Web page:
Thursday, October 10, 2013

The Ten Commandments of Endurance

I saw this link on facebook to "The Ten Commandments of Endurance"
You may have seen it too, or something like it.

Since we are all runners, you would think these "Ten Commandments" would apply to us.
And this would make you feel weak, inadequate, and pretty much like a total loser.

But these were not written for us.

These were written by Marshall Ulrich, four time winner of the Badwater Ultramarathon, for a speech he gave to Navy Seals. I have added amendments to these commandments for the rest of  us schlubs who can only aspire to "elite" status in terms of frequent flyer miles.


The Ten Commandments of Endurance


10. Expect a journey and a battle–
“Life is not always simple. Don’t think that it’s just going to be smooth and not a rocky road. Accept that in your mind and then you can deal with things.”
For the rest of us: If you accept in advance that the guy with the baby jogger will run into the back of your legs in the local 5K, then you won't be as mad when it happens. 
9. Focus on the present and set intermediate goals—-
“Don’t get too far ahead of yourself. Just stay in the present. If you’ve got some sort of problem…just deal with that. Take a deep breath and solve that one problem and then you can go on to others.”
For the rest of us: You are going to run 1 mile.... tomorrow. As long as the weather is nice. Or maybe the next day... I think there is a "Breaking Bad" marathon on AMC.
8. Don’t dwell on the negative–
“I think it helps to step outside of ourselves and not live in our own space or our own head too much. Look at what’s happening out there and focus on even problems of the world or other people. It kind of takes that focus from ourselves.”
For the rest of us: So what,  you had 4 surgeries on that knee. Hey, I know a guy who had seven!
7. Transcend the physical–
“If you’ve got an injury, say you’ve twisted an ankle and you want to keep going–providing you’re not doing damage to yourself–take that focus off that ankle. You can keep going as long as you don’t get locked into thinking about it continuously. You can transcend that physical aspect.”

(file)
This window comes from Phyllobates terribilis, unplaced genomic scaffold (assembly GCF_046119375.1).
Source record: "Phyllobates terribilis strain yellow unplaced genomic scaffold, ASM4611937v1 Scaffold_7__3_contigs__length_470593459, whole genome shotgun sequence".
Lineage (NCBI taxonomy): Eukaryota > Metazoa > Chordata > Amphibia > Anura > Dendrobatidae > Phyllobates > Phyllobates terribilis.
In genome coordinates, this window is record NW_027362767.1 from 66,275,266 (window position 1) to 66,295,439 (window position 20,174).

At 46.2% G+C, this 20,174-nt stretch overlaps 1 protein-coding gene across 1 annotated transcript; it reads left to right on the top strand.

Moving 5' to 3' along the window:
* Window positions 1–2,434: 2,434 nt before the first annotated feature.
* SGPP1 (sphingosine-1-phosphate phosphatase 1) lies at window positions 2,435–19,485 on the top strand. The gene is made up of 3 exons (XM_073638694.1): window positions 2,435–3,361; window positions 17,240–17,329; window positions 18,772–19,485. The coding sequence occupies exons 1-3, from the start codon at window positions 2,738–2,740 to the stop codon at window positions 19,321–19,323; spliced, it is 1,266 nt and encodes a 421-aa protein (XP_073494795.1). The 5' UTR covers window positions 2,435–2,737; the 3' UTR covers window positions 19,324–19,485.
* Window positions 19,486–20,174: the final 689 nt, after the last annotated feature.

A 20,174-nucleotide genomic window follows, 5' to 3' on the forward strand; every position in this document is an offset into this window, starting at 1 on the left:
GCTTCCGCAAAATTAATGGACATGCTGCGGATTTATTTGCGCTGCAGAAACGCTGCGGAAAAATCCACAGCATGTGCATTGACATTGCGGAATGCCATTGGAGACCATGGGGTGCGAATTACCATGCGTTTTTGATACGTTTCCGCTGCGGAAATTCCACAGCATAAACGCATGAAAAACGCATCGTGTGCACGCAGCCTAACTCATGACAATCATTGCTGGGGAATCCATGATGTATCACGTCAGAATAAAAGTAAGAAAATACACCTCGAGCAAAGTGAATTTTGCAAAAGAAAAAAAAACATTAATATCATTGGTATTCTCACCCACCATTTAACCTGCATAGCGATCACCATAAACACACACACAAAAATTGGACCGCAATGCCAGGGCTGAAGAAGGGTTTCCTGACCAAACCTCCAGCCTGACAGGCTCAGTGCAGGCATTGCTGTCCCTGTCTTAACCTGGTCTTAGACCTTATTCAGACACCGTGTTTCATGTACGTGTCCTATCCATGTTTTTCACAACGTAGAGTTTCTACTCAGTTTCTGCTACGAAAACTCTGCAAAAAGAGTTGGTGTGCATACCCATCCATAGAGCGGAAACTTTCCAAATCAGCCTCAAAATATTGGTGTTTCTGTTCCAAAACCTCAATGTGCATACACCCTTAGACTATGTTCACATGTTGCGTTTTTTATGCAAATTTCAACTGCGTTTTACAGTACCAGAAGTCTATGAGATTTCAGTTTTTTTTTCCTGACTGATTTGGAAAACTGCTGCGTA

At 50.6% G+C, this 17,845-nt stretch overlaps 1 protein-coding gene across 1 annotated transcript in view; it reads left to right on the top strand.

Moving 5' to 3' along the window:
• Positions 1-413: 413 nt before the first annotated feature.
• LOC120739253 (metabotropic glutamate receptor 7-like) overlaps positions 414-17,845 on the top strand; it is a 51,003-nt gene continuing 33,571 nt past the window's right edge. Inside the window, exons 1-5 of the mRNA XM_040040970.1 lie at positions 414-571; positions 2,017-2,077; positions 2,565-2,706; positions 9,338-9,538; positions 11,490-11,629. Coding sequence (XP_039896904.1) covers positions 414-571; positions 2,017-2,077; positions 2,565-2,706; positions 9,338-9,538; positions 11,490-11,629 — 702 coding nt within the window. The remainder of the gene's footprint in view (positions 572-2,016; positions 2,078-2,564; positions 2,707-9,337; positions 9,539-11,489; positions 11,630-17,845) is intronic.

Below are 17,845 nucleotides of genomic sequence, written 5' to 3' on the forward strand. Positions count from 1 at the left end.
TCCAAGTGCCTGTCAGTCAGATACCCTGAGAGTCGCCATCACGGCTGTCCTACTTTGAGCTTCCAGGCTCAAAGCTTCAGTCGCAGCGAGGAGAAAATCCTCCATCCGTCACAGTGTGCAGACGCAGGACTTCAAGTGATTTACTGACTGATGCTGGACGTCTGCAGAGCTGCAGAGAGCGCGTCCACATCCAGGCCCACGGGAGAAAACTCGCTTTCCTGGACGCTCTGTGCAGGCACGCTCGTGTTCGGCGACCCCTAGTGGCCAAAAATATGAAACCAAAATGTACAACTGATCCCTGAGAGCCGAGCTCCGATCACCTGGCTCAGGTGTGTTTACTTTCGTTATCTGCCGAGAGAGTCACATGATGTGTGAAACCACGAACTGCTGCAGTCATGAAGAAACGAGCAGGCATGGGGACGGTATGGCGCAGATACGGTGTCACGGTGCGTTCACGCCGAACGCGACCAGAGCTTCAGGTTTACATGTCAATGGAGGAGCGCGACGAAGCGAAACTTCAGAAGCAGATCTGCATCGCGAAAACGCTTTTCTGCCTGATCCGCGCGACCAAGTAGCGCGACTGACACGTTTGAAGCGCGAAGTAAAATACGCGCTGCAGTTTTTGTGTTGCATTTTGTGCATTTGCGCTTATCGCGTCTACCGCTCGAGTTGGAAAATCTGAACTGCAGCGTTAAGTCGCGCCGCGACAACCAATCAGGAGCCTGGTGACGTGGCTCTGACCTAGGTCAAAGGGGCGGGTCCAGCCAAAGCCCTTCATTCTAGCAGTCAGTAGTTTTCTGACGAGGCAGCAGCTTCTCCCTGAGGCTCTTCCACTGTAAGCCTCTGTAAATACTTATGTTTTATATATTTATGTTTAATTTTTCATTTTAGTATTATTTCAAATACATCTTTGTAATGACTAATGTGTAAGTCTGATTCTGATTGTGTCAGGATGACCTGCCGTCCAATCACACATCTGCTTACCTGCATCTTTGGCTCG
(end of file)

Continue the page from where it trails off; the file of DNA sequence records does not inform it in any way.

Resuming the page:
For the rest of us: When you twist that ankle, drop out of the race and get a ride back in the volunteer's pick up. Then you can transcend the physical by drinking 6 beers at the finish.
6. Accept your fate—
“Just accept it for what it is and take it one step at a time.”
For the rest of us: No matter how much you resist, you are going to eat that entire bag of ginger snap cookies in one sitting. Just accept that, and enjoy them.
5. Have confidence that you will succeed—
Recall experiences, “where you’ve had success in the past. It will give you confidence to go beyond what you normally thought you could.”
For the rest of us: We should NOT recall those past experiences, they were really... really terrible (shudder)
4. Know that there will be an end—
“There will be an end and we can go on to more fertile soil.”
For the rest of us: In the end, you will be laying in that fertile soil. Unable to get up. Ah man, I think that's dog poop. 
3. Suffering is okay—
“That’s the human condition. We’re all going to suffer on one level or another.”
For the rest of us: Let those guys leading the race suffer. Suffering is NOT OK for us. Relax. Take a seat at the aid station and have some peanut M&Ms
2. Be kind to yourself—
“If you’re running and you need to walk a little bit. That’s okay. Know that you have weaknesses just like anybody else.”
For the rest of us: Be kind to yourself and just be a pacer. Then be kind to the guy you're pacing and tell him he can walk all he wants to.
1. Quitting is not an option—
“Everybody is going to think about quitting. I think about quitting. But you can’t let it overwhelm you. You can’t let it stop you from your success. And if you frame it in that way–that quitting is not an option–I think that’s the best thing to do.”
For the rest of us: Actually, quitting is a great option. You get first dibs on food at the finish, and you'll feel really good in the morning.

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